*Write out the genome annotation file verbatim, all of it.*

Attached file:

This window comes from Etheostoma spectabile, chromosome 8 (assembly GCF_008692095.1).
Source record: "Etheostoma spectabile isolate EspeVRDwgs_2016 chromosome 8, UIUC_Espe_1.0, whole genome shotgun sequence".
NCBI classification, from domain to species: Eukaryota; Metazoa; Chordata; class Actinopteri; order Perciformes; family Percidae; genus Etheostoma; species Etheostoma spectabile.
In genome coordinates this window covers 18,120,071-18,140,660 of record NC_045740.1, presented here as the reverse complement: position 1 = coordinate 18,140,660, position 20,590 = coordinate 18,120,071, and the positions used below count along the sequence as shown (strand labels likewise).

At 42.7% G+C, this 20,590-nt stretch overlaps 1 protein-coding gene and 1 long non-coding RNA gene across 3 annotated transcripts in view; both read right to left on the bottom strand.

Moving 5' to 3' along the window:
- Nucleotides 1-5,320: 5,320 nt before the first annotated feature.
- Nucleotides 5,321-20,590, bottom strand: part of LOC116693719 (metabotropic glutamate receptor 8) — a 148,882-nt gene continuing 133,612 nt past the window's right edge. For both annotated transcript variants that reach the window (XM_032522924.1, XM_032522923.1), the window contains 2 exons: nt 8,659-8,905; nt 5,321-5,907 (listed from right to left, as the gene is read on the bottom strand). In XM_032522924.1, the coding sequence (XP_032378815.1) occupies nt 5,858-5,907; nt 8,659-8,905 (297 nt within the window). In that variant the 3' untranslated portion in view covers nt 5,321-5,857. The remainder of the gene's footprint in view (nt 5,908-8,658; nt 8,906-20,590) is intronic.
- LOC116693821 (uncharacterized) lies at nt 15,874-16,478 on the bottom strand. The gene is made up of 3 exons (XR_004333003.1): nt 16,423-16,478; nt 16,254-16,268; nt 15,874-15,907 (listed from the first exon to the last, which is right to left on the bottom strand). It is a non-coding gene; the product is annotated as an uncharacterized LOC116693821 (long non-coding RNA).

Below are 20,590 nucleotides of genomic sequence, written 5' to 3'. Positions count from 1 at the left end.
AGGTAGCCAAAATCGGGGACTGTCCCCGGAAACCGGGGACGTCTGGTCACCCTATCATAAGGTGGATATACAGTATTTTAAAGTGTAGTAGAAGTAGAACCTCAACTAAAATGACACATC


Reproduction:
This window comes from Etheostoma spectabile, chromosome 8 (assembly GCF_008692095.1).
Source record: "Etheostoma spectabile isolate EspeVRDwgs_2016 chromosome 8, UIUC_Espe_1.0, whole genome shotgun sequence".
NCBI classification, from domain to species: Eukaryota; Metazoa; Chordata; class Actinopteri; order Perciformes; family Percidae; genus Etheostoma; species Etheostoma spectabile.
In genome coordinates this window covers 18,120,071-18,140,660 of record NC_045740.1, presented here as the reverse complement: position 1 = coordinate 18,140,660, position 20,590 = coordinate 18,120,071, and the positions used below count along the sequence as shown (strand labels likewise).

At 42.7% G+C, this 20,590-nt stretch overlaps 1 protein-coding gene and 1 long non-coding RNA gene across 3 annotated transcripts in view; both read right to left on the bottom strand.

Moving 5' to 3' along the window:
- Nucleotides 1-5,320: 5,320 nt before the first annotated feature.
- Nucleotides 5,321-20,590, bottom strand: part of LOC116693719 (metabotropic glutamate receptor 8) — a 148,882-nt gene continuing 133,612 nt past the window's right edge. For both annotated transcript variants that reach the window (XM_032522924.1, XM_032522923.1), the window contains 2 exons: nt 8,659-8,905; nt 5,321-5,907 (listed from right to left, as the gene is read on the bottom strand). In XM_032522924.1, the coding sequence (XP_032378815.1) occupies nt 5,858-5,907; nt 8,659-8,905 (297 nt within the window). In that variant the 3' untranslated portion in view covers nt 5,321-5,857. The remainder of the gene's footprint in view (nt 5,908-8,658; nt 8,906-20,590) is intronic.
- LOC116693821 (uncharacterized) lies at nt 15,874-16,478 on the bottom strand. The gene is made up of 3 exons (XR_004333003.1): nt 16,423-16,478; nt 16,254-16,268; nt 15,874-15,907 (listed from the first exon to the last, which is right to left on the bottom strand). It is a non-coding gene; the product is annotated as an uncharacterized LOC116693821 (long non-coding RNA).

Below are 20,590 nucleotides of genomic sequence, written 5' to 3'. Positions count from 1 at the left end.
AGGTAGCCAAAATCGGGGACTGTCCCCGGAAACCGGGGACGTCTGGTCACCCTATCATAAGGTGGATATACAGTATTTTAAAGTGTAGTAGAAGTAGAACCTCAACTAAAATGACACATC